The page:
Yeah that white rind is supposed to be eaten on those bries and camemberts. Cheesemaking is a long and smelly tradition of simply trying to save all that milk that comes. Rinds are naturally occurring--or they're inoculated--either way the cheesemaker is messing with the milk product at about every step on its way between teat and extreme putrefaction. I think I have tried to make maybe 40 different types of cheese at this point (fresh, like chevre; young, like some fetas; middle-aged, like camembert/brie; and old and hard like brick, cheddar, even parmesan. I'm kind of a hand's-on kind of person so it all appeals to me. But: yogurt is the way I eat most of it...

    To answer your question about raw milk, Alexsmom: it depends on your state. California is one of the more blessedly free states as far as procuring the stuff. Michigan is a middle ground state; I can't technically sell my milk or my cheese. America is a litigious place after all. It's why if you were to sample one of your supermarket bries you wouldn't find a living bacterium on it.

  8. #107

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    Cashew-based cheeseball? (Intrigued!)
    And I love brie, the cheese part. But for some reason, the rind, which i didnt mind so much years ago, has been totally ruinimg it for me lately. I like other bitter tastes - recently have been on a hard cider kick (cant stand hops flavor in beer)... I like brussels sprouts and kale and *weed salads*. Just not mold.
    I probably spent about 20 minutes de-rinding today, baked it, then tasted a spot where I didnt get all the rind off.

    And this last summer I had the best ever lobster n brie sandwich at this unexpectedly awesome french sandwich shop up in some tourist town on the central coast. There was no rind on it, Im sure I wouldve noticed. If I could remember the name of the town I would share the link because if anyone ever drives down the California coast, its worth timing the town at mealtime.

    And Im having a little *romantic life* envy at fastweedpuller's cheese farming and homemade milk, meat, n eggs.
    Homeschooling DS10, DS4.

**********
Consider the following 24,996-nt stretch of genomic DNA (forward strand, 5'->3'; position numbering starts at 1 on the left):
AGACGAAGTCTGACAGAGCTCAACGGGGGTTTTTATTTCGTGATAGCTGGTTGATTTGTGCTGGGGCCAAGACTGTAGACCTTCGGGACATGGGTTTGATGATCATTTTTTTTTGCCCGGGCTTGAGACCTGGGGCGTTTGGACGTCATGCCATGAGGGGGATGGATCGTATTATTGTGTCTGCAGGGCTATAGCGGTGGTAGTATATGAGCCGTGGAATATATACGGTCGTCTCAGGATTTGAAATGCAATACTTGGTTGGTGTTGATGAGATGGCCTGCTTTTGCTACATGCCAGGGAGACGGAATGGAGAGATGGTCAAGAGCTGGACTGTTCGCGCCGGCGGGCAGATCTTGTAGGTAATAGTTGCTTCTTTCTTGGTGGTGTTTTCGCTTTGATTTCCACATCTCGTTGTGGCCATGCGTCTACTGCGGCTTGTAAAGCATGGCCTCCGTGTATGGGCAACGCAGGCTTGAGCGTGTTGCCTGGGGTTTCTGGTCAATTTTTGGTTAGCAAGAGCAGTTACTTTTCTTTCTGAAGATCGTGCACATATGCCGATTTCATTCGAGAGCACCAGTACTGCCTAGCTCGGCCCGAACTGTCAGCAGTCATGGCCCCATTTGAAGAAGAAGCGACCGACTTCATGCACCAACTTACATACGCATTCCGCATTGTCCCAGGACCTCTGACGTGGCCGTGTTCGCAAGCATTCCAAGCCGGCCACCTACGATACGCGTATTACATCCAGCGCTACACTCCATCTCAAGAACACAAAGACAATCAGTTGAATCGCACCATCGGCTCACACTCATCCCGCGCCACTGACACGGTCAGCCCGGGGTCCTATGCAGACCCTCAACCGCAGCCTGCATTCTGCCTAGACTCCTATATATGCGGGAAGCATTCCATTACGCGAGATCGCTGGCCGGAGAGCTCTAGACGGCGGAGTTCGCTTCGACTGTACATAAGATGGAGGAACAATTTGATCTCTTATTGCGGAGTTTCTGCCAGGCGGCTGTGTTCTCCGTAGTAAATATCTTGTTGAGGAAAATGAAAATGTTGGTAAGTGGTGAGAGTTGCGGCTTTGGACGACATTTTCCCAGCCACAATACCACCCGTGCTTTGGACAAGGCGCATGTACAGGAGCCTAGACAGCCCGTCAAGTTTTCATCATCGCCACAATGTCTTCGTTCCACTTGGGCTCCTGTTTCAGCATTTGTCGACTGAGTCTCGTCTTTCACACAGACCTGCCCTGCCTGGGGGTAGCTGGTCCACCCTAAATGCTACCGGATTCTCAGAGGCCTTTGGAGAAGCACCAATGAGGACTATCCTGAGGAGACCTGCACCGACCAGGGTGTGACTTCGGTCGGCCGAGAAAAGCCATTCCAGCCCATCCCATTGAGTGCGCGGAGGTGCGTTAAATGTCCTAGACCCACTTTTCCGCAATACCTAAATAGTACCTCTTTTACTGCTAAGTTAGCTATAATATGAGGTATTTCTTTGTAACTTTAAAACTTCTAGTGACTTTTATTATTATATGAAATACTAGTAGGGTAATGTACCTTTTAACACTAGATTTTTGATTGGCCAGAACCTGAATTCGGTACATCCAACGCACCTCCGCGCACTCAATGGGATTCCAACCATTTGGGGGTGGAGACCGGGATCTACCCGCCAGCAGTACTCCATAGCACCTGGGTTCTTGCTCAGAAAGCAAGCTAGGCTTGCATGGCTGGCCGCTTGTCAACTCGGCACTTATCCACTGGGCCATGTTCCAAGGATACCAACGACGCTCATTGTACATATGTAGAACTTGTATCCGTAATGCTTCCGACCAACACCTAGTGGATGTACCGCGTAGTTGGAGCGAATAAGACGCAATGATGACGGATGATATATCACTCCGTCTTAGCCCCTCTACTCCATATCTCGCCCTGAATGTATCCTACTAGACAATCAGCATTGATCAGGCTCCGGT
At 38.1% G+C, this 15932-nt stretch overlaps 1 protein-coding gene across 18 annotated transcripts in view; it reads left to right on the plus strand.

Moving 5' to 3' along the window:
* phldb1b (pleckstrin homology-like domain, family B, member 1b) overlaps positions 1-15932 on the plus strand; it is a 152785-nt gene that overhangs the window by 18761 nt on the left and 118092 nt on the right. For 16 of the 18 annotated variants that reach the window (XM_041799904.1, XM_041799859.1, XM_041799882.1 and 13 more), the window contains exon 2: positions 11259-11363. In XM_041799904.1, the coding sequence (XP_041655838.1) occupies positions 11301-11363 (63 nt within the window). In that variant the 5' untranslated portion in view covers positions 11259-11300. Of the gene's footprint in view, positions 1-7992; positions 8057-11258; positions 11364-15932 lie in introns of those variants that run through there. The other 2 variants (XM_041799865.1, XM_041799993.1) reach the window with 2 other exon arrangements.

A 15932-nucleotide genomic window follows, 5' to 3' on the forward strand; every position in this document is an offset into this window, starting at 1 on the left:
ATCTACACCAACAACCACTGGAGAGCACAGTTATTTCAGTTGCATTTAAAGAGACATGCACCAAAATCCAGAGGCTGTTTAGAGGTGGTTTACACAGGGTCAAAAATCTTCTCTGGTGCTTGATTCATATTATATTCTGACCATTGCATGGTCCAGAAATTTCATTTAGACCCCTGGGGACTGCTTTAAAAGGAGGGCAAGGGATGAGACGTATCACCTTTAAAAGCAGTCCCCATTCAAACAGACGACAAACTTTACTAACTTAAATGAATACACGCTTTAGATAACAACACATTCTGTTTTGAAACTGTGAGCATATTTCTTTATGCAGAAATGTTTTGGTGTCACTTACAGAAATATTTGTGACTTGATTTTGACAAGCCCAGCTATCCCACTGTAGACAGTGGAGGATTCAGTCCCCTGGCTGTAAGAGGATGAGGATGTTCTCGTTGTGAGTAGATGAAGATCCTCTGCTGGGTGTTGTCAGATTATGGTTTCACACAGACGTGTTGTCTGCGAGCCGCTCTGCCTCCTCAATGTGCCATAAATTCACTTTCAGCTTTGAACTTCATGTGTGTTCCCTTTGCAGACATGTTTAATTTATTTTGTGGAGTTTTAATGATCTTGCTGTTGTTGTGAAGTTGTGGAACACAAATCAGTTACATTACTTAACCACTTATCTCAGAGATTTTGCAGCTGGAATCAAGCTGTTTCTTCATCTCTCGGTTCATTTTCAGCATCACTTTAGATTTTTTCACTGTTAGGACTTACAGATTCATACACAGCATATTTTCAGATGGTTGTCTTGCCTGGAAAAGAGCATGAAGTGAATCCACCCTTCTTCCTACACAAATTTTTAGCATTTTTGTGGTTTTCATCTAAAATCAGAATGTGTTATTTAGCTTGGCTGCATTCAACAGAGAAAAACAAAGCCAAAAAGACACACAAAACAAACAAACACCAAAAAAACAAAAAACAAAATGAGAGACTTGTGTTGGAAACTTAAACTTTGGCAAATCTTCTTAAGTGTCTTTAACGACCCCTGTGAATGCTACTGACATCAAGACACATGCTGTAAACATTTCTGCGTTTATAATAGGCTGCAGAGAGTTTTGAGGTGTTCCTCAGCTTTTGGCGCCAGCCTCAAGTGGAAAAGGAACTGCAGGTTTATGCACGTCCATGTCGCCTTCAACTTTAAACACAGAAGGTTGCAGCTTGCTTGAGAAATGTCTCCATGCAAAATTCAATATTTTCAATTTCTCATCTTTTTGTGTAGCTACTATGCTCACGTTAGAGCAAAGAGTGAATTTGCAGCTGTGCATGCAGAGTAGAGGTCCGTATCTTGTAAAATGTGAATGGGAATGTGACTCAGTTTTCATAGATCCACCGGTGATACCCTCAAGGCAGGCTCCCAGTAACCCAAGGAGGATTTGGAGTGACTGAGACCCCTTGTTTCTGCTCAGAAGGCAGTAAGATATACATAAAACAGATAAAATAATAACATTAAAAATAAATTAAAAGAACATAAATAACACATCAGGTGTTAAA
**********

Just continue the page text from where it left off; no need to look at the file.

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  9. #108
    Senior Member Arrived dbmamaz's Avatar
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    This is the vegan cheese which is going to ruin my weight loss plan (which was just to stop drinking hot chocolate and kahlua and walk the dog every day)

    Kick Ace Extra Sharp Raw Vegan Holiday Cheddar Cheese Ball. Virtual Vegan Potluck Edition. | Vedged Out
    Cara, homeschooling one
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  10. #109

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    And does it taste..... like a cheeseball?

    I read the recipe and it seems.... like its primarily cashews and yeast?
    I may try it.

    Wow this forum is awesome An annoyance about brie rinds leads to goat education and cashews.
    Homeschooling DS10, DS4.

    Atheist.

  11. #110
    Senior Member Arrived dbmamaz's Avatar
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    It is not exactly like a cheese ball, but it tastes better than any cheese sub I've had and reminds me a bit of the port wine cheddar I used to scarf down as a teen. Not that it tastes exactly like it, but I crave it like it, and the texture is kinda similar. I mean, idk, try it - dont skip many ingredients tho. I skip the turmeric because I'm allergic and I use red peppers instead of tomato, and part balsamic vinegar. after the first batch, I havent bothered rolling it in nuts, I just put it in a plastic container in the fridge and eat. well, actually I need to freeze it probably 2 chunks frozen and one out, to make sure it stays fresh. Ymmmmmm
    Cara, homeschooling one
    Raven, ds 10, all around intense kid
    Orion, floundering recent graduate
    22 yo dd, not at home
    Inactive blog at longsummer